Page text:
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Larry Johnson bringing new mindset to Ohio State defensive line

March 28, 2014

grega.9@osu.edu
Members of the OSU defense line take part in a drill during spring practice March 20 at the Woody Hayes Athletic Center. Credit: Mark Batke / For The Lantern

Members of the OSU defense line take part in a drill during spring practice March 20 at the Woody Hayes Athletic Center.
Credit: Mark Batke / For The Lantern

When former Ohio State defensive line coach Mike Vrabel left the Buckeye staff to join the Houston Texans, many wondered if OSU could successfully replace such a polarizing figure.

According to its players, OSU has done just that.

Larry Johnson, who coached at Penn State from 1996-2013, has made a positive impression on the players he coaches.

“It is just a different attitude,” sophomore defensive lineman Joey Bosa said Thursday after practice when comparing Vrabel’s style of coaching to Johnson’s. “Their technique is all similar. He is more positive, I dare say.”

Bosa, who had a breakout freshman year in 2013 — tallying 7.5 sacks, tied for the team lead — said he responds better to Johnson’s uplifting style of coaching.

“Coach J is super positive, he is never really tearing anyone down,” Bosa said. “The coaches have been much more positive in trying to coach and make us better.”

Teammate and fellow defensive lineman, junior Adolphus Washington, agreed with Bosa and said Johnson has been encouraging the players to succeed.

“What is unique about him is that he is always a motivator. He is going to tell you what to do and he is going to show you how to do it and he is going to motivate you to do it,” Washington said. “Instead of using an angrier approach to it, he uses more of a teaching approach.”

Johnson said he wants his players to understand the love he has for football as well as showing them the right way to play.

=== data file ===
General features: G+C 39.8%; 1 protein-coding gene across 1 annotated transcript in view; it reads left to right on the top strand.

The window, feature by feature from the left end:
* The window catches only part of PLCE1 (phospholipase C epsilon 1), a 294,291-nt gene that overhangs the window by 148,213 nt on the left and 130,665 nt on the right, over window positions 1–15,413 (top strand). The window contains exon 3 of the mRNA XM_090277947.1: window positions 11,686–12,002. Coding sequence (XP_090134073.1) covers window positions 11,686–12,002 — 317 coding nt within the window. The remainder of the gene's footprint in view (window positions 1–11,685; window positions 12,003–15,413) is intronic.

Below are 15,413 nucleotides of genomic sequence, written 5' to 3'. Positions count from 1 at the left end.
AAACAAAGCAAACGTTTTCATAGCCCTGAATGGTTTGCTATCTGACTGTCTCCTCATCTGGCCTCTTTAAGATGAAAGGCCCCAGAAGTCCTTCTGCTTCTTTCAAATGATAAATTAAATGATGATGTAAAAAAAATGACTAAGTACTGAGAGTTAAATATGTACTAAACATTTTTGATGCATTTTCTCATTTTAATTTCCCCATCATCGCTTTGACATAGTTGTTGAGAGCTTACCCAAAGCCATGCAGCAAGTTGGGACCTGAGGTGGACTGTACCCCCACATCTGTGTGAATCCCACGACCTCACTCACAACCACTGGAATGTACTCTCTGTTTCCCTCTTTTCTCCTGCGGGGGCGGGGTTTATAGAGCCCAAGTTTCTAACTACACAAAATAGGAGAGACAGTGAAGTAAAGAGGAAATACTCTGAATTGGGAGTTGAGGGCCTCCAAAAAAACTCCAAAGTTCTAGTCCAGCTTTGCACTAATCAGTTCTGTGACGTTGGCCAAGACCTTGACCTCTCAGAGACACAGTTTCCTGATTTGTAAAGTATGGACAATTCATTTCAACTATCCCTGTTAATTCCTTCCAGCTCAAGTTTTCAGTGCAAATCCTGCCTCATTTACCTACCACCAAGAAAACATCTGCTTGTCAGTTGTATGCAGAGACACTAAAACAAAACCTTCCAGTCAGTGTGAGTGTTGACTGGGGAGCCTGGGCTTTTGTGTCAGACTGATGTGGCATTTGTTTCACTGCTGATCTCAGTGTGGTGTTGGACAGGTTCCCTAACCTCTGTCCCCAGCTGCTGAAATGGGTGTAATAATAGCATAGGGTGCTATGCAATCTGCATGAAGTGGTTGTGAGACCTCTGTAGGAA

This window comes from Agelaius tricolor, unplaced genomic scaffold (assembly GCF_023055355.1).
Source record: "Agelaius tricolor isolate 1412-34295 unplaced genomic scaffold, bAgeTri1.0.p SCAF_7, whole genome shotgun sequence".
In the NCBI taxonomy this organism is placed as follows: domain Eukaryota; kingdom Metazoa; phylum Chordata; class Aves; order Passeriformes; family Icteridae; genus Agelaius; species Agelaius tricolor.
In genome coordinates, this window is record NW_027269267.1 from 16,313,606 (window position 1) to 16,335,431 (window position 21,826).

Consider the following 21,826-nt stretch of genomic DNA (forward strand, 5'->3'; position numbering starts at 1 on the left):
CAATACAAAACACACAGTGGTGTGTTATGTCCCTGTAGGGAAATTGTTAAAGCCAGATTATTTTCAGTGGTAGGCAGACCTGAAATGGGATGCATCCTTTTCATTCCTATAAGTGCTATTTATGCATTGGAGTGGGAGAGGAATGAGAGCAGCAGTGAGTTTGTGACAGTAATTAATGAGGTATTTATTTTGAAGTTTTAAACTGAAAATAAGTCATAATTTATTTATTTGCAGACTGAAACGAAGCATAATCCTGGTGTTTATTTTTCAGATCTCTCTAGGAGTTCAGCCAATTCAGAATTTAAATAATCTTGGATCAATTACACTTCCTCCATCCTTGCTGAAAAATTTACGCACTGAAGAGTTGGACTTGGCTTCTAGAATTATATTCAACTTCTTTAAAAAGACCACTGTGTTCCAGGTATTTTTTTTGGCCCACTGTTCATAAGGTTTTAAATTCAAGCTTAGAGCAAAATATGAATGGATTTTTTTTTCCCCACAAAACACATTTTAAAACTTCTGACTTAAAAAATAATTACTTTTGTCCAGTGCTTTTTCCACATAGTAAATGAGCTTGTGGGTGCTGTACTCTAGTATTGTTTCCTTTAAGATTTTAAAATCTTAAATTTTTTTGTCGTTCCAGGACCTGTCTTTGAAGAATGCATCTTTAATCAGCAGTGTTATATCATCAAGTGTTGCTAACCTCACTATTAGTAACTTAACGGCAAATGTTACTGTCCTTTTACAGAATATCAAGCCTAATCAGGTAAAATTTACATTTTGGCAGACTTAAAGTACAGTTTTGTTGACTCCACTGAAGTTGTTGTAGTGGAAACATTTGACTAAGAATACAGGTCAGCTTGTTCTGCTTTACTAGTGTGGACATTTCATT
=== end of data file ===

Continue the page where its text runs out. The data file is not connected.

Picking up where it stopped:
“My deal is about passion. I want my guys to see the passion in how I coach. And that’s in my room, off the field and every area of their lives,” Johnson said. “I bring the same intensity, but I’m also teaching at the same time and getting them (to) understand my passion for the game and to feel that.”

Despite only being in Columbus for a few months — OSU officially announced Johnson as part of its staff Jan. 16 — Johnson said his players are beginning to buy into what he wants them to.

“They’ve got to trust me. I tell them all the time once they drink the Kool-Aid, we’re ready to go,” Johnson said. “Understanding 4-6 (seconds), A-B, that’s the style we’re going to play here, and once they understand my passion for that and then (I) told them the first day I got here I was going to do the best I can to reach them.”

The Buckeyes, who were thin on the defensive line last year, will look to try and develop depth, something Johnson said he is striving to achieve.

“There’s not a first group, there’s not a second group — there’s a group of guys trying to get better. And I’ve sold them on that idea that there are going to be eight, nine guys playing who compete,” Johnson said. “It’s not the guy who started the game, it’s the guys who finish the game that are going to make a difference. I think they’ve bought into that and I think that’s what’s really neat.”

Johnson wants to bring back the “Silver Bullet” mindset the OSU defense did not seem to have last year, as they gave up 38.3 points per game in their last three games, of which they lost two. He said it’s what OSU is known for, and it is what he wants to get back to.

“Great defense … I think that’s what we all feel we’re going to get back to,” Johnson said. “So it’s one focus, one fight, one team and just one idea about being the best defense in the country.”

Bosa said Johnson has mentioned the Silver Bullet mindset around the players and he is trying to develop an attitude about them.

“We watch guys that played before us and how hard they played,” Bosa said. “But again, we are focusing on playing hard and just competing against the offense.”

The Buckeyes are scheduled to take on Navy Aug. 30 at noon at M&T Bank Stadium.


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